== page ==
If a person who owns or occupies a property fails to keep it in safe condition resulting in someone suffering harm, the injured person has the right to seek damages. Under premises liability law, property owners are required to keep the property safe for legal visitors and are financially liable for any harm that results of their negligence.
If you were hurt when on someone else’s property, consulting a Wildwood premises liability lawyer right away could be highly beneficial. A knowledgeable attorney could review your situation to determine if you are eligible for financial compensation.
Different types of accidents might fall under the premises liability law.
Common situations that might lead to a dangerous property claim include:
A savvy unsafe property attorney in the area could investigate a particular incident to identify potential liable parties and ascertain the appropriate legal theory to hold them accountable.
Any injured person seeking damages in a premises liability case must establish that the owner or occupier of the space was negligent. Proving negligence requires a skilled lawyer to demonstrate that the Wildwood property owner or occupier breached a duty to the plaintiff which directly resulted in their injury. However, the duty the property owner owes depends on whether the visitor is an invitee, licensee, or trespasser.
Patrons and visitors to businesses or public spaces are considered invitees. Owners and occupiers must inspect the premises regularly to ensure there are no hidden hazards and promptly repair any dangerous conditions. Owners and occupiers must warn invitees of any hazards they have not yet repaired. A failure to keep the premises safe and warn of dangers is considered negligence.
Social guests and people on the property with the defendant’s knowledge and permission are called licensees. Owners and occupiers have a duty to warn licensees about known hazards that are not open and apparent. Owners and occupiers do not need to inspect their property to find hidden hazards and they have no duty to repair unsafe conditions for the benefit of a licensee.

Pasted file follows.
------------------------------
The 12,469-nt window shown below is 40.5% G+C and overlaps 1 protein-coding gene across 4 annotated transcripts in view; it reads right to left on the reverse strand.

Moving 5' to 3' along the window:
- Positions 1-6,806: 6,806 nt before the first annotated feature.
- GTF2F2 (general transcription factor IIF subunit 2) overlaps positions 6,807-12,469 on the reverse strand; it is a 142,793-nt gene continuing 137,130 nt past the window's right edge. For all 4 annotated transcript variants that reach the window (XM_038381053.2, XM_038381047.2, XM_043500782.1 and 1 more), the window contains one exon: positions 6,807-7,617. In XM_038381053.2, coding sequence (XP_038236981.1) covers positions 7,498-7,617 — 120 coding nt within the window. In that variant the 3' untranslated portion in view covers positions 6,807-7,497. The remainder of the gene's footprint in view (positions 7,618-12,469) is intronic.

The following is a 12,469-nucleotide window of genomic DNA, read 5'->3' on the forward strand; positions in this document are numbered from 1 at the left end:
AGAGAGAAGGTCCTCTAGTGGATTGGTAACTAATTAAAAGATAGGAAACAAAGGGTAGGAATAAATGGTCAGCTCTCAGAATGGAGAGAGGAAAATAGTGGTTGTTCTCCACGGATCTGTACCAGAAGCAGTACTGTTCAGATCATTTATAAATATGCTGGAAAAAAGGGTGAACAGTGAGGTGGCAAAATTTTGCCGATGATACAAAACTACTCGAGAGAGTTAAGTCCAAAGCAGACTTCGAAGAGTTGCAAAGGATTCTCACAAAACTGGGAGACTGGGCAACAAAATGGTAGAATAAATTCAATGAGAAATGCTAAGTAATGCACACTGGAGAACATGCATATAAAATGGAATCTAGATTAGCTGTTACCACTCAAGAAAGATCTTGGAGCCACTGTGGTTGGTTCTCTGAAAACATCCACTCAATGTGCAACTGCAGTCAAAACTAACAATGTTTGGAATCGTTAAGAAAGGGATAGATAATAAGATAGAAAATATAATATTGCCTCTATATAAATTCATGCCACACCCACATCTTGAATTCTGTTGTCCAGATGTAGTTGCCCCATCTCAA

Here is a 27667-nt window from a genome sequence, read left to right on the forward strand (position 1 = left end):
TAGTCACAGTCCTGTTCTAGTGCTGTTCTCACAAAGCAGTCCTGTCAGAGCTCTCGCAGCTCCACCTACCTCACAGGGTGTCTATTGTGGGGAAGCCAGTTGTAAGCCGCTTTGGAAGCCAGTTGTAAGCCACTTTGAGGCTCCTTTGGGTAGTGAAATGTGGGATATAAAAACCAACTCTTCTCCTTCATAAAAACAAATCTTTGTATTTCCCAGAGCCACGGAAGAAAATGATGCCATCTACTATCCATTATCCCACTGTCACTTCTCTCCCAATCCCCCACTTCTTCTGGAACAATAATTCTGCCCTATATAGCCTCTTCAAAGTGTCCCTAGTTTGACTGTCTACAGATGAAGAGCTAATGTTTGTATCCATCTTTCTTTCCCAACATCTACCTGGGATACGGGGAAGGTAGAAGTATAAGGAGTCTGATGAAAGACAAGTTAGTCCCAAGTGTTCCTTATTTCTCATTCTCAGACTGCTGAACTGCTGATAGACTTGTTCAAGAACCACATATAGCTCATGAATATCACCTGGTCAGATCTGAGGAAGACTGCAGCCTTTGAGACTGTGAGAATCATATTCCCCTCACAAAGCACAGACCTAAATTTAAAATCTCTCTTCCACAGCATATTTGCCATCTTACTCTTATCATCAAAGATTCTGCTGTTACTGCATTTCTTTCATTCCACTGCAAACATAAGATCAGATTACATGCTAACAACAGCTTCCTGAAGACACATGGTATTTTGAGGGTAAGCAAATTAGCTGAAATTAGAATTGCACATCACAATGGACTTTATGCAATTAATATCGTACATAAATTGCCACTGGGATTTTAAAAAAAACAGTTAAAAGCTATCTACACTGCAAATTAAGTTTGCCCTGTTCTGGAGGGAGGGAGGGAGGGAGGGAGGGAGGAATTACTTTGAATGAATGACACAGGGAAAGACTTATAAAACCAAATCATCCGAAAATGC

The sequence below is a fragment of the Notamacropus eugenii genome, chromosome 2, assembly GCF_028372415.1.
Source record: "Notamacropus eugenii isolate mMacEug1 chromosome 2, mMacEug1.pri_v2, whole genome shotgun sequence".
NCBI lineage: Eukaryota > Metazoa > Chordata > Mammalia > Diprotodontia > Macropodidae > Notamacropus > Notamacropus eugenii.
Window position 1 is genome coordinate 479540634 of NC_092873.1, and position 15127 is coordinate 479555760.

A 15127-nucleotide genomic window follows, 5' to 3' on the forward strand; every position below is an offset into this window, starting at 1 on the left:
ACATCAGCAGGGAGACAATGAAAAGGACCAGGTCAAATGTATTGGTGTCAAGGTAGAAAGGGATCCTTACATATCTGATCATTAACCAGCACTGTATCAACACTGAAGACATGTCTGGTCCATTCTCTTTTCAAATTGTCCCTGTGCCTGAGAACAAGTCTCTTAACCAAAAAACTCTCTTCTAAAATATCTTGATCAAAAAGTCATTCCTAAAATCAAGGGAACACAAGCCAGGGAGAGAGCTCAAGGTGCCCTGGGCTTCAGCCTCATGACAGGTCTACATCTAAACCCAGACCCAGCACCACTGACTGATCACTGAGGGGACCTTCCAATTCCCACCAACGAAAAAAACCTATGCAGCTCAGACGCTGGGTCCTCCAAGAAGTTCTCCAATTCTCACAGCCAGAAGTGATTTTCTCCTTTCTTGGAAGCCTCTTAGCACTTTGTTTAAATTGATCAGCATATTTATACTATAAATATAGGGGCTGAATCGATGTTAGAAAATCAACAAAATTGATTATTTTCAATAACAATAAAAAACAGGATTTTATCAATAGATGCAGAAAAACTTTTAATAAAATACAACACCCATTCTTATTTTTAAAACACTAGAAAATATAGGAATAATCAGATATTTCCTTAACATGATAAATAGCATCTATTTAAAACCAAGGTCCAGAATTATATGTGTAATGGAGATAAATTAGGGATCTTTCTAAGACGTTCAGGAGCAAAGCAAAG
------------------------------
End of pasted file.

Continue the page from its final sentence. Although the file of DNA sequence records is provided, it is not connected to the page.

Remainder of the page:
The only obligation an owner or occupier has toward a trespasser is not to intentionally create a condition that might harm them. People who were injured while on private property without permission typically cannot collect damages.
Children not old enough to understand the risks of their behavior get special protection under Missouri law. Owners and occupiers must take affirmative steps to protect children if there is a man-made feature on their land that could attract a child. If a property has a trampoline, swimming pool, playset, sandpit, shed, or other building that a child might find enticing, the owner or occupier has an obligation to prevent children from entering and possibly injuring themselves.
Most of the time, Missouri law grants injured people five years to bring a negligence suit seeking damages. Although it is unwise to wait long before beginning the process of seeking damages, the generous statute of limitations prevents people from losing their right to sue because of a technicality.
However, delay for even a few months could deprive an injured person of their right to damages if the accident happened on property belonging to a local government within the state. Missouri Revised Statutes §81.060 states that anyone seeking damages against a local government must file a notice of claim within 90 days of their accident. An experienced premises liability attorney in the area could preserve the injured party’s rights by ensuring all papers are filed on time.
If you were hurt on someone else’s property, you need sound advice and a supportive advocate. A Wildwood premises liability lawyer could provide both. The sooner you act, the easier it will be to build a strong case. Schedule a case review today.